However, as one of my good Protestant friends once suggested to me, I wonder if this new arrangement isn’t for the best? The reason being, she suggested, is that perhaps the Catholic Church needed some diversity in style and worship (ignoring for a moment the bigger questions of theological diversity) or it would fall into stagnation and torpor. Analogously, imagine a body never exposed to viruses or bacteria of any sort. The body would never properly develop anti-bodies and therefore never become properly healthy when attacked by an illness. Likewise, a Catholic Church that never had to deal with the Great Schism of 1054 or more famously the Protest Reformation of the 16th Century (including Henry VIII’s defiance of the Pope and the eventual creation of the Church of England) might never have developed certain liturgical and theological arguments, even if only in response to what they perceived as errors from their wayward friends. This is a big argument, too big for a short blog post, but an interesting idea to think about and perhaps some of my readers can contribute some of their preliminary thoughts in the comments section.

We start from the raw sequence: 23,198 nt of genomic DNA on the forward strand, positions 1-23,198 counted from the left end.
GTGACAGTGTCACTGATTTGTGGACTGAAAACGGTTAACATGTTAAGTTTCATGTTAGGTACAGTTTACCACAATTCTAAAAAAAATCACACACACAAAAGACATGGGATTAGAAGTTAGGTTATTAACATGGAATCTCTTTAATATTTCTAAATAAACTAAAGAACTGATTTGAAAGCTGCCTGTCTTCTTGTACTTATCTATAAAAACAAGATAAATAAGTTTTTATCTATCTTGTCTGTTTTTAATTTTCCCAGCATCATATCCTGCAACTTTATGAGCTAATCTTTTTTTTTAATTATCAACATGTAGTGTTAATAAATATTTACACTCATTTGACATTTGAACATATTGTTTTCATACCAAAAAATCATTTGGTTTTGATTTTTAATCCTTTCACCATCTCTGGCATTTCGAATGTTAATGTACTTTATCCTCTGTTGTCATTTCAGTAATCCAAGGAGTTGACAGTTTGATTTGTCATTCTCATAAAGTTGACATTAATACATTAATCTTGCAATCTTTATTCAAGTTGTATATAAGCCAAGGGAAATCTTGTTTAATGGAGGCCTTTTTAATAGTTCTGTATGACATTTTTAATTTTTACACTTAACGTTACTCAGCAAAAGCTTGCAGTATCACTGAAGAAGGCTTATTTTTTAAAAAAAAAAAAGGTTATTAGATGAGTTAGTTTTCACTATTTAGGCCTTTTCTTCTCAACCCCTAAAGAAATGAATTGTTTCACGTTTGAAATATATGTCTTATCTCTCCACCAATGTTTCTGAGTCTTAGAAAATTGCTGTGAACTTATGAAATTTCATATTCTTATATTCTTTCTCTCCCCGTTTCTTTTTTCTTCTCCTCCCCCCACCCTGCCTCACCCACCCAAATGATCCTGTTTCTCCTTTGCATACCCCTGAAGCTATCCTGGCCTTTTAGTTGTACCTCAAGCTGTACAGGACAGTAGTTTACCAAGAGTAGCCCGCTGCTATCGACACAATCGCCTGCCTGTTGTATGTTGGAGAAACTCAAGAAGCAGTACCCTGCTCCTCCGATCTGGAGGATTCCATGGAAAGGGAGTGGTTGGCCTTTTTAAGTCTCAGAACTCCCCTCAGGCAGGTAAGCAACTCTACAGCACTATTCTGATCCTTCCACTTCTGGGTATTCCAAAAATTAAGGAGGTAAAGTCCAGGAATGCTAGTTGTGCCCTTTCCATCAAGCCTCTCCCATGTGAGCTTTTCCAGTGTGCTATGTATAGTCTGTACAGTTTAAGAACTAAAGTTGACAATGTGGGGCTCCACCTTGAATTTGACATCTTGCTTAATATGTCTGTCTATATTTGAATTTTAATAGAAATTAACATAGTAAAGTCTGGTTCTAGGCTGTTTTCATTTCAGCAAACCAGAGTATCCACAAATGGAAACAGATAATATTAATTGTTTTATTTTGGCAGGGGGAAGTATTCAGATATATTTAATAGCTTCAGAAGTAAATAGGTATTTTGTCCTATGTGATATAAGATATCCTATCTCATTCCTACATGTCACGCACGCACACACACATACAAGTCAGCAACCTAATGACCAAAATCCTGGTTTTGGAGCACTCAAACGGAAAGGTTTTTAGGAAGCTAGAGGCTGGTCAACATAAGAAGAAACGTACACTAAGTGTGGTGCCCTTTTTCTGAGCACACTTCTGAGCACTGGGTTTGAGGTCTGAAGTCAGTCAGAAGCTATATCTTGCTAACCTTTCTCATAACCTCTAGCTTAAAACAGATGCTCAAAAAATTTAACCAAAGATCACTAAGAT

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2 Responses to Bacteria, Viruses, Anti-Bodies, and Christian Worship

  1. Pingback: There’s an Old Joke | Professor Mondo

  2. Lydia says:

    I myself sometimes use another virus/disease analogy. If you have some separation among groups and a virus attacks one group, it doesn’t automatically take them all out. Like the advantages of Britain being an island. There are disadvantages to that too, of course…